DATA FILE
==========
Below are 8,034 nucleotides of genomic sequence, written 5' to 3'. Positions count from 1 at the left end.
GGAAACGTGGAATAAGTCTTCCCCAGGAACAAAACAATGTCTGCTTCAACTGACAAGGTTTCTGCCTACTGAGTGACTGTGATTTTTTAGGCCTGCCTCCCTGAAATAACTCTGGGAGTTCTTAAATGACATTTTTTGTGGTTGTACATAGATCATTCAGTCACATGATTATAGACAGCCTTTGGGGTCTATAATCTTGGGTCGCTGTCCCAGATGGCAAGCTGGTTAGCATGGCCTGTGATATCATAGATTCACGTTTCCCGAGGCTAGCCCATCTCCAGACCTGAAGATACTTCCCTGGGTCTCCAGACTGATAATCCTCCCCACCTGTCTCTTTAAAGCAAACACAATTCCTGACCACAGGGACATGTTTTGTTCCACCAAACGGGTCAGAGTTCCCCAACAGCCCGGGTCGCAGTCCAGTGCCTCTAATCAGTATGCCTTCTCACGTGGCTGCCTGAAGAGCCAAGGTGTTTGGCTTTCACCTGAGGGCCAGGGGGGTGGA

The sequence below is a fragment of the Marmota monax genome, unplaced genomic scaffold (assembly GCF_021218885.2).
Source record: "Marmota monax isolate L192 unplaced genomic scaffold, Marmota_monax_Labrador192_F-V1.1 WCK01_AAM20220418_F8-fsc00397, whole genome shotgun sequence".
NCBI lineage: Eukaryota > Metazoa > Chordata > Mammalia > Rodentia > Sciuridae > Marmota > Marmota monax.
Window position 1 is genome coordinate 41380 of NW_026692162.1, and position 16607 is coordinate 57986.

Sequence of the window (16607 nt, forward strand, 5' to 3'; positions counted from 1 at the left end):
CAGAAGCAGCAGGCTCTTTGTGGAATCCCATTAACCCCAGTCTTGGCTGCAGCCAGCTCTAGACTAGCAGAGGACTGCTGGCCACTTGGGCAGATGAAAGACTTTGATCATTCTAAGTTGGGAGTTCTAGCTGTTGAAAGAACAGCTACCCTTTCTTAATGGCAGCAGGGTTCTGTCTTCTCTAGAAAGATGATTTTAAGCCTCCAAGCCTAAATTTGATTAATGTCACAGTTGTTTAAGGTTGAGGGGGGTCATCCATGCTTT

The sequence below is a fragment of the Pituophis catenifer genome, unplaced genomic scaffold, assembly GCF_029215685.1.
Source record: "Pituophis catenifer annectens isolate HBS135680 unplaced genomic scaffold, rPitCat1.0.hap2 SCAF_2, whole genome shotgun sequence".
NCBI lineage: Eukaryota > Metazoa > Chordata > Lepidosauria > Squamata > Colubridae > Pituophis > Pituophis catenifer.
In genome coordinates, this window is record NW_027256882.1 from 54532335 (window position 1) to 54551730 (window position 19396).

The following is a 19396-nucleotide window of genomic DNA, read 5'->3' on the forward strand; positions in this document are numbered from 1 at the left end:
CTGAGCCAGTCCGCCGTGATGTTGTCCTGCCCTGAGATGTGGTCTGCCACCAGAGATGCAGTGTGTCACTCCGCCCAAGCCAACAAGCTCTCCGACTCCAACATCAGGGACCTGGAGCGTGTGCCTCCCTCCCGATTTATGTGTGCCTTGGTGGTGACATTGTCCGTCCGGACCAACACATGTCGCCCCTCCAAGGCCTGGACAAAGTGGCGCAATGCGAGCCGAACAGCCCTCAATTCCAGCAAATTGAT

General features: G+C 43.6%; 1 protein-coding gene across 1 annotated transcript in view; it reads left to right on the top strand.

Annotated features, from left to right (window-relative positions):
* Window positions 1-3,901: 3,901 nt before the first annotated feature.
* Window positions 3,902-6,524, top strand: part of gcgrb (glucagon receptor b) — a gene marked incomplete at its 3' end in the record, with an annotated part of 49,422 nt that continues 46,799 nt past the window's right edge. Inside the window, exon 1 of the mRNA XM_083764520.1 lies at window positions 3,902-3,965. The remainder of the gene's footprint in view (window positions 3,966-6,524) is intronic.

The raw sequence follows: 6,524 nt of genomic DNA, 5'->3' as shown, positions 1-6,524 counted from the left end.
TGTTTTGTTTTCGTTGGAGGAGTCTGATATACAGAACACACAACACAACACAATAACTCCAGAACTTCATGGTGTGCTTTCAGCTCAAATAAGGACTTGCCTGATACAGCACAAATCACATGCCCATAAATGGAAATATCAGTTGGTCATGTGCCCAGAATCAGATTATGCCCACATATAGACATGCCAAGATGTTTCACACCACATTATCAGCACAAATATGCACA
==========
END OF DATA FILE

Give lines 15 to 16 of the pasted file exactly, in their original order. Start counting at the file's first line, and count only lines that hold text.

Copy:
General features: G+C 43.6%; 1 protein-coding gene across 1 annotated transcript in view; it reads left to right on the top strand.

Annotated features, from left to right (window-relative positions):